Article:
Having nice things is not a problem. By all means, have some. However, wanting everything to be nice all the time will leave you broke — if not massively in debt. Instead, what if you only had a few fine tastes? Wouldn’t you be able to afford them?
In most cases, yes — assuming your short list doesn’t include a mansion and a Bugatti Veyron supercar.
The trick is being intentionally selective about your fine tastes. Too many, and your lifestyle will suffocate your income.
Money is easy enough to count. Countless tools make budgeting straight-forward, and smartphones make it easy to check your checking account balance. So what’s the problem?
In many cases, the problem is wanting too much nice stuff.
I recently met someone who wears stylish clothes. Her hair is done up nicely, and I have no idea how many fashionable pairs of shoes she owns. She loves fancy jewelry, as well.
But yesterday, for the first time, I saw what car she drives.
Her car is a late eighties Honda Civic. It is two-toned due to peeling paint, has dents on every side, and looks ridiculous without any hubcaps. Far be it for me to judge, but this car was just plain ugly.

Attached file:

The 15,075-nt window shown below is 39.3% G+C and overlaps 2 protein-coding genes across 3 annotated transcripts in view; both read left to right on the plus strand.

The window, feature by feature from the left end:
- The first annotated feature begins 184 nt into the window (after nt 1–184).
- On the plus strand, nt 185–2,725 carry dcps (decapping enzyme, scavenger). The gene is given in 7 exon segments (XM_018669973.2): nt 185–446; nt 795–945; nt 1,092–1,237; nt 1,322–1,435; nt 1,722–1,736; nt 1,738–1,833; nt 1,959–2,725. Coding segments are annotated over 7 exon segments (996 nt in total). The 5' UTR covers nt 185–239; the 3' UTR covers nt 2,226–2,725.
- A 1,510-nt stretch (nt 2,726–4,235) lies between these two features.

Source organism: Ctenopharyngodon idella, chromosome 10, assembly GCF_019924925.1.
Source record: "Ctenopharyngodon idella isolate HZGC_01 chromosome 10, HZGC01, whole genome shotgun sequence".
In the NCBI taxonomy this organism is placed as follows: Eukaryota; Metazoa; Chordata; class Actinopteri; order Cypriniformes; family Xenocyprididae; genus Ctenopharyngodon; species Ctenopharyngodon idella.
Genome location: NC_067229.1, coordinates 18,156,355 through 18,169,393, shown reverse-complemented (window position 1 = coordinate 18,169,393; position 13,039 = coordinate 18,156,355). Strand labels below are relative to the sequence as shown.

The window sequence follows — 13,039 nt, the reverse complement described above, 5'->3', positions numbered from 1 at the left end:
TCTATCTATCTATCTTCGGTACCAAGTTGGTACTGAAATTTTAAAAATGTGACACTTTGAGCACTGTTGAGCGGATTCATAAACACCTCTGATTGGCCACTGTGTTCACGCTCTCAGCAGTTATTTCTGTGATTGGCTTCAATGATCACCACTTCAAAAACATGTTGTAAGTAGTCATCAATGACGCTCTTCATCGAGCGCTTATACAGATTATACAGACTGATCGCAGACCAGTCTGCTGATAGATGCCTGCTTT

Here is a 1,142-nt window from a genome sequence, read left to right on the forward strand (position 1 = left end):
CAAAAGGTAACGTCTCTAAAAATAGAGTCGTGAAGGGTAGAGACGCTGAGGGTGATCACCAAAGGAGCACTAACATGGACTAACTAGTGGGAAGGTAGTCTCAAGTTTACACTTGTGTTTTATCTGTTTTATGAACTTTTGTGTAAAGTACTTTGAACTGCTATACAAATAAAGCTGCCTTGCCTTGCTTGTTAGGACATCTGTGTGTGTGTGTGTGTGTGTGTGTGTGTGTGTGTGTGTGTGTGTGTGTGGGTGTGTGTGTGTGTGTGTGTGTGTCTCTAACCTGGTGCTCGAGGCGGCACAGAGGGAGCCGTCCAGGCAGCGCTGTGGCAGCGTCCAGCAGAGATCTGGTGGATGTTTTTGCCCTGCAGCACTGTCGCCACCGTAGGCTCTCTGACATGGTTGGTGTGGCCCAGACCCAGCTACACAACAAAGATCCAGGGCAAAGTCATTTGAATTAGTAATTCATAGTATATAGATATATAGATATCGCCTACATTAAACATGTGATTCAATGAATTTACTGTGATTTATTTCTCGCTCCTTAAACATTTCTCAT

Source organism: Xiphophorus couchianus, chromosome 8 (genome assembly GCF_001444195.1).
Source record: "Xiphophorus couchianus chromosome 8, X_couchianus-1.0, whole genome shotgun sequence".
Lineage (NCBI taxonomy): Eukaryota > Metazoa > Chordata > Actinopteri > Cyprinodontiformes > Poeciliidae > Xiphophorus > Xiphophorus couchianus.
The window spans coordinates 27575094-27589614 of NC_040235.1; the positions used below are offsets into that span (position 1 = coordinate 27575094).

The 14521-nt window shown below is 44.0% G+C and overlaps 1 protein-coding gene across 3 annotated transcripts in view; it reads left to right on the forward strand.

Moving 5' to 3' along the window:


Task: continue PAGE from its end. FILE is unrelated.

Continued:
Let’s just say I know how she can afford to dress so stylishly!
Wait a minute — fancy clothes and a crappy car? If this seems odd to you, you have missed the point.
Say what you want about her taste in vehicles, but she understands what it means to be focused and intentional. She enjoys fashion and clothing so much that she has sacrificed other facets of her life to leave more money for it.
What a clear sense of style as her priority. How respectable!
She deserves our attention because she clearly shows deference to her priority. I bet if you look at her checkbook, it will confirm our suspicions.
You can easily set aside your money for a few luxuries. You can afford to travel more, set aside for retirement, and wear fancy clothes.
But this means sacrificing the new BMW, the jet skis, and constant fine dining. (Replace each item with whatever appeals to you.)
It’s all about being selective and intentional, focusing your money on only what is most important.
Are you willing to make sacrifices to fund your priorities?